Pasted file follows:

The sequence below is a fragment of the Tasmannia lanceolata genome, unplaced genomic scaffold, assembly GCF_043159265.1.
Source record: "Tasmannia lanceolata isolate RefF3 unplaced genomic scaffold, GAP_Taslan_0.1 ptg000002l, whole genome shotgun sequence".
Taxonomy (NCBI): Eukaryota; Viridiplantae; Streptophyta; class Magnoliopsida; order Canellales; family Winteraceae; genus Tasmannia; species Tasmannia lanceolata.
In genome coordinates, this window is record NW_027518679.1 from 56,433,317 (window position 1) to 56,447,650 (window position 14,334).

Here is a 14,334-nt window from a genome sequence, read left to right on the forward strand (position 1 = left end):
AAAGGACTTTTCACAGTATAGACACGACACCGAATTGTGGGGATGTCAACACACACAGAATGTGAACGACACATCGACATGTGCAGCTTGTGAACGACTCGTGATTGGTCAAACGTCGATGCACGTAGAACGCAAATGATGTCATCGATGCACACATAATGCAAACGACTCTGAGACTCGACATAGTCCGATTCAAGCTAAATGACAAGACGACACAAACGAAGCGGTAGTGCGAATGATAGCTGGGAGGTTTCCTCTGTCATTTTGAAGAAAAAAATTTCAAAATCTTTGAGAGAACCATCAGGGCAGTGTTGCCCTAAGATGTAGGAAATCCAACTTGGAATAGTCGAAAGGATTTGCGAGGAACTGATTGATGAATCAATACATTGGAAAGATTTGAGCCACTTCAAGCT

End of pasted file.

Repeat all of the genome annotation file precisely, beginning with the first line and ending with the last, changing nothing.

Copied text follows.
The sequence below is a fragment of the Tasmannia lanceolata genome, unplaced genomic scaffold, assembly GCF_043159265.1.
Source record: "Tasmannia lanceolata isolate RefF3 unplaced genomic scaffold, GAP_Taslan_0.1 ptg000002l, whole genome shotgun sequence".
Taxonomy (NCBI): Eukaryota; Viridiplantae; Streptophyta; class Magnoliopsida; order Canellales; family Winteraceae; genus Tasmannia; species Tasmannia lanceolata.
In genome coordinates, this window is record NW_027518679.1 from 56,433,317 (window position 1) to 56,447,650 (window position 14,334).

Here is a 14,334-nt window from a genome sequence, read left to right on the forward strand (position 1 = left end):
AAAGGACTTTTCACAGTATAGACACGACACCGAATTGTGGGGATGTCAACACACACAGAATGTGAACGACACATCGACATGTGCAGCTTGTGAACGACTCGTGATTGGTCAAACGTCGATGCACGTAGAACGCAAATGATGTCATCGATGCACACATAATGCAAACGACTCTGAGACTCGACATAGTCCGATTCAAGCTAAATGACAAGACGACACAAACGAAGCGGTAGTGCGAATGATAGCTGGGAGGTTTCCTCTGTCATTTTGAAGAAAAAAATTTCAAAATCTTTGAGAGAACCATCAGGGCAGTGTTGCCCTAAGATGTAGGAAATCCAACTTGGAATAGTCGAAAGGATTTGCGAGGAACTGATTGATGAATCAATACATTGGAAAGATTTGAGCCACTTCAAGCT